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Quo Vadis Data Science?
Aleksandar Lazarevic, VP of Advanced Analytics & Data Engineering, Stanley Black & Decker, Inc. [nyse: SWK]
The most recent excitement about AI due to increase in computational power and the successful application of deep learning in computer vision and natural language processing has made explaining my profession much easier. It is no surprise that all the other aforementioned data science areas (let’s use this term in the lack of better word) also received a lot of attention in recent years, so people could finally relate to some things I was saying.
At the same time, this created a great deal of noise when lots of people started to discuss these areas without fully realizing what they really entail. You can find proliferation of articles, online courses, Master programs, job postings, news, videos about all these fields. You can’t go to any major conference in any field without hearing about Big Data, Machine Learning or AI from a keynote or other speakers.There were even a few movies that promoted popularity of these fields as well, with MoneyBall, Her, ExMachina, Margin Call, The Big Short probably being the most popular. So, are we in a bubble?it is nowhere near as bad as housing or the Internet bubble not so long ago, since you still cannot hear a cashier at the supermarket or a gas station attendant telling you it is a smart investment to startan analytics company or invest in a cloud provider. We are probably in the fifth inning of the bubble, and we all know that most of the money is made in the later stages of these bubbles.
Despite all the hysteria, there is unfortunately no standard what data science actually is and what responsibilities a data scientist’s job should include. If you go to Linkedin, you will find over 1 million of people in a data science related profession, but their backgrounds, skills and responsibilities differ quite a bit. Variety among job postings for the same level of data science related professions is even more prominent. Furthermore, there are currently over 250 programs in US that offer graduate degrees in data science or analytics but their curricula are quite different.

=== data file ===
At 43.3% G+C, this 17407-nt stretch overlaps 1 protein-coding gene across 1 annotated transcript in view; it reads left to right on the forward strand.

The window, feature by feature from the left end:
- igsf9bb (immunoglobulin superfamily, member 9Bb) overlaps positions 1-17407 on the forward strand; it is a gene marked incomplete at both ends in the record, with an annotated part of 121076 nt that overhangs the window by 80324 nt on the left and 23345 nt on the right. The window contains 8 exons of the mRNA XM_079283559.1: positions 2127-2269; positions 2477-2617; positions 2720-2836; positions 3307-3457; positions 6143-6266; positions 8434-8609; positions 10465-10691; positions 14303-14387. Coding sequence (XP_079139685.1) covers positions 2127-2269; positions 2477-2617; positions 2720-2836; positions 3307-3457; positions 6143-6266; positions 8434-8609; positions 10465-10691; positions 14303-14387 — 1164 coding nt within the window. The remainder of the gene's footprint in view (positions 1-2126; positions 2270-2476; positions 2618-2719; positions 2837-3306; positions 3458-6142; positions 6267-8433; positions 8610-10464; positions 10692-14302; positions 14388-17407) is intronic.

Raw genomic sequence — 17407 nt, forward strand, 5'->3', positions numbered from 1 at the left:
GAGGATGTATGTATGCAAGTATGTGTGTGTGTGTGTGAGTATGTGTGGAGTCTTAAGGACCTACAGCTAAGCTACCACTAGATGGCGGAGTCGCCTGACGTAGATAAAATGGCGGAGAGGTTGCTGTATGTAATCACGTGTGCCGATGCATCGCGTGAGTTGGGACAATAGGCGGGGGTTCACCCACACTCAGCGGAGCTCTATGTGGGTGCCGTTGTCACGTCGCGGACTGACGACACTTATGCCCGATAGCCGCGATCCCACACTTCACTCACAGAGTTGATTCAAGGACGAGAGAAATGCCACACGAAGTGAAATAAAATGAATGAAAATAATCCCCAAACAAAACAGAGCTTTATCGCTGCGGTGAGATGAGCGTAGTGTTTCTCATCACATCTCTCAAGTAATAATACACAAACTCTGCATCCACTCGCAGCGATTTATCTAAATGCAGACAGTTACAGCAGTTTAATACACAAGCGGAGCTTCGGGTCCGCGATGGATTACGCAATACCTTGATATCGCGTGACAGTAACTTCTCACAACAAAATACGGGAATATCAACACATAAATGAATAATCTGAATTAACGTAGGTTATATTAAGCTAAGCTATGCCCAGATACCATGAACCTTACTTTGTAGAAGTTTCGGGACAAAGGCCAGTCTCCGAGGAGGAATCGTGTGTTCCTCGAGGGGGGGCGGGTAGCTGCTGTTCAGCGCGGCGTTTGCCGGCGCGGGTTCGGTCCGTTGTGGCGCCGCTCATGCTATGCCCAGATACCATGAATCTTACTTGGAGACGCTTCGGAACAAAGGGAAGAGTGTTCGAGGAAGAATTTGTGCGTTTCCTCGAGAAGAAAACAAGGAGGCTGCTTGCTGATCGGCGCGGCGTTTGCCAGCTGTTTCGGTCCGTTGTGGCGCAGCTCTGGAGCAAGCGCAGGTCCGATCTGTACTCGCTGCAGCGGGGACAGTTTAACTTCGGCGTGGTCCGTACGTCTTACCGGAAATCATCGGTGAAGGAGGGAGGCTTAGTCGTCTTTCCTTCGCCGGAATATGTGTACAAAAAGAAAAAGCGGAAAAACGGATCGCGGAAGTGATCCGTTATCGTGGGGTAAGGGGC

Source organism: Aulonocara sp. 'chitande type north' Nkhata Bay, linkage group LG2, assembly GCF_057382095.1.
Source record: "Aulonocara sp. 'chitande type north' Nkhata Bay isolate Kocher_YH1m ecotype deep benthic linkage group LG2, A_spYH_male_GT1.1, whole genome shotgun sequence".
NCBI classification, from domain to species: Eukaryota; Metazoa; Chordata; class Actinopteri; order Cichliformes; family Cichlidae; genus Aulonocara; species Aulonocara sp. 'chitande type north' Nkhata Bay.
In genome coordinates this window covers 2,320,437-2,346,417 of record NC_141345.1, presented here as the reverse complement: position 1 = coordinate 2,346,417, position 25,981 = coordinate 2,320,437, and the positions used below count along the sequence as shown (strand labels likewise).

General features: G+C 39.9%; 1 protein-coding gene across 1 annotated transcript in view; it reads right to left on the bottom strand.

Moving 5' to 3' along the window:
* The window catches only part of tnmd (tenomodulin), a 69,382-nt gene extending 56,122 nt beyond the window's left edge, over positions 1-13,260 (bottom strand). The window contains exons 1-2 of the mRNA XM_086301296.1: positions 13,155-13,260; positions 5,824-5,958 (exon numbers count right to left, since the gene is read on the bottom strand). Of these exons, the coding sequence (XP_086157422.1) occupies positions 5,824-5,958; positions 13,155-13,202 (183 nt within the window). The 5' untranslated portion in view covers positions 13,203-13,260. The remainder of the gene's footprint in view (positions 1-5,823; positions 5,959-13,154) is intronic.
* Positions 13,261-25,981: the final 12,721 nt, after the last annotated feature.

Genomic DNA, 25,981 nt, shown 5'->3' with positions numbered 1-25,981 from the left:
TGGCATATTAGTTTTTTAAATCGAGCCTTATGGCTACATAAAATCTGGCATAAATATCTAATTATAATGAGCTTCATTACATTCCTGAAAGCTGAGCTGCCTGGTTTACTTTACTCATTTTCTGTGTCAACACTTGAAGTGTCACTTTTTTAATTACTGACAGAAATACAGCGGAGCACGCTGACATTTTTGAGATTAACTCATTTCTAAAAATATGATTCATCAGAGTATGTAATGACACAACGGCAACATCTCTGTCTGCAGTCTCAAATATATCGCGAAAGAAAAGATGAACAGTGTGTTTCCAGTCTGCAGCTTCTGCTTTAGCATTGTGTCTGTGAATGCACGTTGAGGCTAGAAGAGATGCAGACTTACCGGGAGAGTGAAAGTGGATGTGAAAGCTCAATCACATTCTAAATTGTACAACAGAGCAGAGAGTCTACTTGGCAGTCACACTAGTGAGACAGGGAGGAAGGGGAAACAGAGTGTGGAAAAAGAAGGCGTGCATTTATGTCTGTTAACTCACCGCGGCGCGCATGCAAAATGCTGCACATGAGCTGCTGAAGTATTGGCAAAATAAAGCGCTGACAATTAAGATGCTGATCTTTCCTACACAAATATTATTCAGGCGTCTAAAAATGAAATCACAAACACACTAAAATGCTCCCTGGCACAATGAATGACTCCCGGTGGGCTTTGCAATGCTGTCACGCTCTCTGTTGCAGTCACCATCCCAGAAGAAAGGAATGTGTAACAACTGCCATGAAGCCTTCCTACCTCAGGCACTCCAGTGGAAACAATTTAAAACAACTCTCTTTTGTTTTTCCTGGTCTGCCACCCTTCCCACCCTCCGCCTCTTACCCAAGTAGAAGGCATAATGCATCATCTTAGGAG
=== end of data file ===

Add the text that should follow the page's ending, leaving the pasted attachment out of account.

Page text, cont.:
Feeling all the publicity and hype about data science as well as the peer pressure or expectations imposed by Wall Street and shareholders to invest in these technologies, executives started to talk about the value that could come out of Big Data technologies and they jumped on this bandwagon without fully recognizing what it takes to run successful analytics.
Although some executives exercise all due diligence and try to properly educate themselves about the world of AI/Machine Learning/Data Science and other Big Data technologies, most of them read only a few HBR, Forbes, WSJ articles and they start believing they understand what it all means. Unfortunately, the truth is quite opposite.
As priorities and focus changes, the ability to leverage these habits should help your analytics move faster through the change curve
Surrounded by all these factors, executives typically start by trying to hire a few experienced data scientists from Big data-driven tech companies and a lot of people with PhD / Master degrees in technical fields.However, due to a growing gap between demand for these people and actual number of professionals in these fields, they may simply not get the best people. According to a few recent studies by Quantum Crunch, KPMG, McKinsey and IBM, Big Data Analytics skills are scarcest to find and there is estimated current shortage of 150K data science jobs.
Another big problem is huge difference between data driven culture in big tech companies and the rest of the pack. While Big-Tech companies have data in their blood and most of their employees are analytics savvy, the remaining companies are simply not in the good position to successfully leverage data they have due to several challenges: